The Democratic Alliance (DA) marched to National Treasury today to oppose the VAT increase announced by former finance minister Malusi Gigaba during his 2018 budget speech.
The DA said the 1% increase, bring the VAT up to 15%, amounts to taking money from the pockets of the poor.
The party has launched a petition against the increase, and claims more than 50 000 South Africans have signed it, expressing their opposition to the VAT increase.
The organisation made several proposals that it said were more viable options than increasing the VAT.
These proposals include government making bold spending cuts, ending corruption and getting rid of wasteful luxury spending, which would make available R112 billion.
“We have 74 ministers and deputy ministers earning more than R2 million every year. If we cut the bloated cabinet, we could save R13.8 billion over the medium term,” the party proposed.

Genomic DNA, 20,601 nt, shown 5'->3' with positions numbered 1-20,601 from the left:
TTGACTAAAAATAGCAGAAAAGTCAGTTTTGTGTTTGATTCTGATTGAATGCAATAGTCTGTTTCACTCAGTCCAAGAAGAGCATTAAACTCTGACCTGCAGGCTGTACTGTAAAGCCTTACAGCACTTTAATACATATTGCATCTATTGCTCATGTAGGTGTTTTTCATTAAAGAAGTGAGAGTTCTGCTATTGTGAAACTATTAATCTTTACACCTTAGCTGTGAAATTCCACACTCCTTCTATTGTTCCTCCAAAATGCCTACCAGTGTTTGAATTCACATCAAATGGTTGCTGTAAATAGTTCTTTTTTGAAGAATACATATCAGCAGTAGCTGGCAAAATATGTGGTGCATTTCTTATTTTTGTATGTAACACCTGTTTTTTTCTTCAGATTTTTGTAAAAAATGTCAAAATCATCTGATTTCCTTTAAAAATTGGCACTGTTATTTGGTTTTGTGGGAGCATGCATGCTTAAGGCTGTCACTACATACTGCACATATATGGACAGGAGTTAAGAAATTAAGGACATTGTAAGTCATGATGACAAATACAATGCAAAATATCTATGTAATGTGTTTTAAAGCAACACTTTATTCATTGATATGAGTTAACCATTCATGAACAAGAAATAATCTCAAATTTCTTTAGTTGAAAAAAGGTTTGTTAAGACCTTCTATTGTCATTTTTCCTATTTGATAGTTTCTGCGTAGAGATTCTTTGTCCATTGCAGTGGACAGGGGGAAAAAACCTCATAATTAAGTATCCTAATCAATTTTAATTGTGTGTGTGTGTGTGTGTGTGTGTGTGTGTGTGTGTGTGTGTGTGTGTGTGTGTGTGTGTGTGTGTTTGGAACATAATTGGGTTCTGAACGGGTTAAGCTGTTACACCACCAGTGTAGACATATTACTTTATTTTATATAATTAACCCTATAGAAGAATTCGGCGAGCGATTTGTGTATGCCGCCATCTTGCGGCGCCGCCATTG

The party further proposed that cabinet be cut so government could save R13.8 billion and that South Africa withdraw from the New Development Bank so the country can save R17 billion. They further proposed that government implement a wage freeze for public office bearers to save R60 billion and that the state cut its foreign missions to save R3.9 billion.
The DA further stated the fuel levy should also be scrapped.
It said it would fight the VAT hike on the streets and in parliament.
The organisation said the increase would mean parents would have to pay more for school books and stationery and that this would result in increased costs for the unemployed.
Mmusi Maimane, the party leader, handed over a memorandum calling on Finance Minister Nhlanhla Nene, who replaced Gigaba during the recent cabinet reshuffle, to do away with the increase.
Addressing marches outside Treasury, Mmaimane said: “We reject the increase in VAT to 15%. We reject it outright. We reject this government’s plans to make up for their waste and their greed by taxing the poor even more.We reject the argument that the only way to dig us out of our financial hole is by making poor South Africans pay through a higher VAT rate and higher fuel taxes.”